Military News Briefs for the Week Ending Sept. 15, 2000
American Forces Press Service
WASHINGTON, Sept. 14, 2000
(This is a summary of the top American Forces Press Service stories for the week ending Sept. 15, 2000.)
YOU CAN SAVE, TOP MONEY EXPERT SAYS
Even when you're sure you can't afford to, you can save money, according to financial planner and best-selling author Ric Edelman.
Speaking at the DoD Family Readiness Conference in Phoenix, Ariz., in late August, Edelman shared ideas on how service members can create wealth without really trying.
Tip: Pay yourself first, taking advantage of automatic payroll deductions -- and sending your next pay raise to the investment of choice. Tip: Spend only paper money. Every night, throw pocket change into a piggy bank. Deposit proceeds once a month into your checking account and send a check for that amount to your investment.
FORMER POWs MAY QUALIFY FOR PURPLE HEART
Former American prisoners of war may be eligible to receive the Purple Heart medal due to a little-publicized four-year-old change in the award rules.
Congress passed legislation in 1996 modifying Purple Heart eligibility rules to include all former U.S. POWs deliberately injured or wounded by their captors. No POWs had been eligible prior to a nonretroactive 1962 rule change.
Applicants must present supporting evidence, such as repatriation medical exams or a witness statement. If in doubt, apply. Use Standard Form 180, "Request Pertaining to Military Records," available at Department of Veterans Affairs service and medical centers; and online at http://web1.whs.osd.mil/forms/SF0180.PDF.
DoD DEFENDS READINESS RECORD
People wanting to know if U.S. forces are ready "should ask Saddam Hussein," Defense Secretary William S. Cohen said Sept. 7. Speaking at Bowdoin College in Brunswick, Maine, Cohen said the United States has the best forces in the world.
"I think we should ask [Iraqi dictator] Saddam Hussein whether or not [U.S.] forces were ready to carry out Operation Desert Fox," he said. "I think we should ask [Serbian President Slobodan] Milosevic as to whether or not we were ready to carry out the Allied Force operation in Kosovo."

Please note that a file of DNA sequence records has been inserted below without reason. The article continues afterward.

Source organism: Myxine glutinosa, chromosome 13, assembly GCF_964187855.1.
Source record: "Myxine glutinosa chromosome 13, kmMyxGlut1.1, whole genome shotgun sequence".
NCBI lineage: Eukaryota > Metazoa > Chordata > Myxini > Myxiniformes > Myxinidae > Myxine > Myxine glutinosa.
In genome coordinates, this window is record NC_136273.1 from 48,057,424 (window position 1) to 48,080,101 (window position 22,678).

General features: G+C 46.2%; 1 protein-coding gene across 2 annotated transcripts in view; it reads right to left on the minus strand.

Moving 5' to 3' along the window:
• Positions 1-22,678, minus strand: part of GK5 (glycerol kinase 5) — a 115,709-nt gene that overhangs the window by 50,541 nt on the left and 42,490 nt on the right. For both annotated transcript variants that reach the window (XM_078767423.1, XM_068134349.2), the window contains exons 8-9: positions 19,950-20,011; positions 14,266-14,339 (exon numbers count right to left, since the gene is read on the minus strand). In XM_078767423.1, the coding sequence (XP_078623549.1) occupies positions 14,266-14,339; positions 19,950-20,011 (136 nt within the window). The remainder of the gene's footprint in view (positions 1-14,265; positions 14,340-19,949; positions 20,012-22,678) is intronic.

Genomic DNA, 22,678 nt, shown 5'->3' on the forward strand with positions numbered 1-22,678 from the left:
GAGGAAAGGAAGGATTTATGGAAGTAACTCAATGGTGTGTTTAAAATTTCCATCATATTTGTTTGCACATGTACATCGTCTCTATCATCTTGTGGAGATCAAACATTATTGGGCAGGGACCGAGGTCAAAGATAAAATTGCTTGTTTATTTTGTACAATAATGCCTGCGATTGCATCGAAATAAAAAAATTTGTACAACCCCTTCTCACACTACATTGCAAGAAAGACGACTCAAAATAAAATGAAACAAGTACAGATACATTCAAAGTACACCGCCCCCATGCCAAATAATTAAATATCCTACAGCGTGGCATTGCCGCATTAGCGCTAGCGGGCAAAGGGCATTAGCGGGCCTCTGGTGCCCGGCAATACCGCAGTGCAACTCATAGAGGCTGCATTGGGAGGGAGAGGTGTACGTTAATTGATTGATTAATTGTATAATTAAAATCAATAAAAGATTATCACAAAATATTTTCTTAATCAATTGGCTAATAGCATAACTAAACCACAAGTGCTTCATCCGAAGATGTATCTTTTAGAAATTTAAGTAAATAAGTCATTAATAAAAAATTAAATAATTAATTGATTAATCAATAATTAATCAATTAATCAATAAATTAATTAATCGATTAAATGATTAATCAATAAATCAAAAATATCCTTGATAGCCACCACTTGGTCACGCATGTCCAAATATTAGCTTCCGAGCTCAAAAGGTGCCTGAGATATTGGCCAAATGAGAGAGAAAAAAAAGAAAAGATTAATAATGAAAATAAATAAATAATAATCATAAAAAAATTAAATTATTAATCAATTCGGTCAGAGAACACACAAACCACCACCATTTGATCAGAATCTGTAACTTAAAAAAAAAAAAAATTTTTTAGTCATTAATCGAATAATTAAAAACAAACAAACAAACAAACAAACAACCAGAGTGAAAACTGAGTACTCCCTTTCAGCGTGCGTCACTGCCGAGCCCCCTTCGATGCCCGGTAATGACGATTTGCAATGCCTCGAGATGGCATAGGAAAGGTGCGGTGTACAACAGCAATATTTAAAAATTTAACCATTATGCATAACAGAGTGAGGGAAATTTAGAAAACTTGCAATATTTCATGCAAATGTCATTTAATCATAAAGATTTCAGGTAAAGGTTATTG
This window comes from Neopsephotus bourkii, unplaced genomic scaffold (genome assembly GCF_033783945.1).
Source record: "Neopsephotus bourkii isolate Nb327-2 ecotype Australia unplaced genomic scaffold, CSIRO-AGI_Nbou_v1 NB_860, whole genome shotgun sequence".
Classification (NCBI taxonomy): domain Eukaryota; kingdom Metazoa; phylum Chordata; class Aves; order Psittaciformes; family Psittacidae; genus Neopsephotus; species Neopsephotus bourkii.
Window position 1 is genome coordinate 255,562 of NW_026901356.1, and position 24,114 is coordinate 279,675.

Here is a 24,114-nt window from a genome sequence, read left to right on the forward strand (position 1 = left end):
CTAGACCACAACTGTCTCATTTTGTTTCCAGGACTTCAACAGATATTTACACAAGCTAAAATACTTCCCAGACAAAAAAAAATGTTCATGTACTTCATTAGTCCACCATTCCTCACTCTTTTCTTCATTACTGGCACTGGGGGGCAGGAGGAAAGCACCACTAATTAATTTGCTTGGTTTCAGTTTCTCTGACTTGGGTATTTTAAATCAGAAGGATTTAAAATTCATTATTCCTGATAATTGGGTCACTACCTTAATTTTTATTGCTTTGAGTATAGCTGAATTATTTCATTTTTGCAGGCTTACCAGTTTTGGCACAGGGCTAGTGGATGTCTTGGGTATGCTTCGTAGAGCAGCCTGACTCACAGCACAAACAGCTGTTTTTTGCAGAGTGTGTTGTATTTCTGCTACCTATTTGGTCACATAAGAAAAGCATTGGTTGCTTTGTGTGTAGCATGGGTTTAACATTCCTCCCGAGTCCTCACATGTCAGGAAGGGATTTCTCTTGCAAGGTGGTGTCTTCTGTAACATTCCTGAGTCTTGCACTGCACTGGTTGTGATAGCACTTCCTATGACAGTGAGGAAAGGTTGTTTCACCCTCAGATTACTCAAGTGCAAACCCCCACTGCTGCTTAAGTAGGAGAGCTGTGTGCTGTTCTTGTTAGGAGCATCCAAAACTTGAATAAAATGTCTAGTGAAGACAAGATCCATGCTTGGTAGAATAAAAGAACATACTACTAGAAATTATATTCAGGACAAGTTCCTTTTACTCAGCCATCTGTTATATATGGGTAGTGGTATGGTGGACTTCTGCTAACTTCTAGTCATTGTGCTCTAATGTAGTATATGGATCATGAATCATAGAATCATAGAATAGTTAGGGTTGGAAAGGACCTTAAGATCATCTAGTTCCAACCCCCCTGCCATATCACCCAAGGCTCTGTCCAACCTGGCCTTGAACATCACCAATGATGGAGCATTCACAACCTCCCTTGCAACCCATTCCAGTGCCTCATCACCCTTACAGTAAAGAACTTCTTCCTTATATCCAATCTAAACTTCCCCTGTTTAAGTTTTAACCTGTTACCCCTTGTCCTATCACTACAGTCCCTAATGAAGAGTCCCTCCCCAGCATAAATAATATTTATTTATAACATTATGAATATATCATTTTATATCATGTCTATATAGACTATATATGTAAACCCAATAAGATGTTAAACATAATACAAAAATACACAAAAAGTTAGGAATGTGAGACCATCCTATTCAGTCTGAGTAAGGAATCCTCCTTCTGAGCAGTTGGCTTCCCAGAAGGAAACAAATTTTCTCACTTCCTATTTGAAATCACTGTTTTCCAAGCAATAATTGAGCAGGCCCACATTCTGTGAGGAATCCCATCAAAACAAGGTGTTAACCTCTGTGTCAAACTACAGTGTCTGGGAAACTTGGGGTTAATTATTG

Pentagon spokesman Ken Bacon said during a Pentagon press conference Sept. 7 that the United States is spending close to $300 billion per year on national defense. "It's more than all our NATO allies combined are spending," he said.
DoD'S REVAMPED POV SHIPMENT SYSTEM'S A CUSTOMER PLEASER
Service members who shipped their cars to Europe never used to know where their wheels were until the freighter docked in Bremerhaven, Germany. Whenever.
Then, they had to go to Bremerhaven to claim their vehicles. That's all passe now.
Nowadays, the Military Traffic Management Command in Alexandria, Va., uses computers and the Internet to ensure customers can locate their vehicles 24 hours a day by visiting the "Where is my POV?" Web site at www.whereismypov.com. It also operates some 35 processing centers in the United States and overseas -- six in Germany alone -- to make deliveries more convenient.
PACE TAKES SOUTHERN COMMAND HELM
Marine Gen. Peter Pace took command of the U.S. Southern Command in Miami Sept. 8 and pledged to cooperate with hemisphere partner nations to ensure the continued growth of democracy, prosperity and freedom.
Pace, 54, is a Naval Academy graduate and received his fourth star immediately before assuming his new command. He succeeds Marine Gen. Charles E. Wilhelm, who retired after 37 years of service and received the Defense Distinguished Service Medal from Defense Secretary William Cohen.
Southern Command's area of responsibility includes 32 Latin America and Caribbean nations.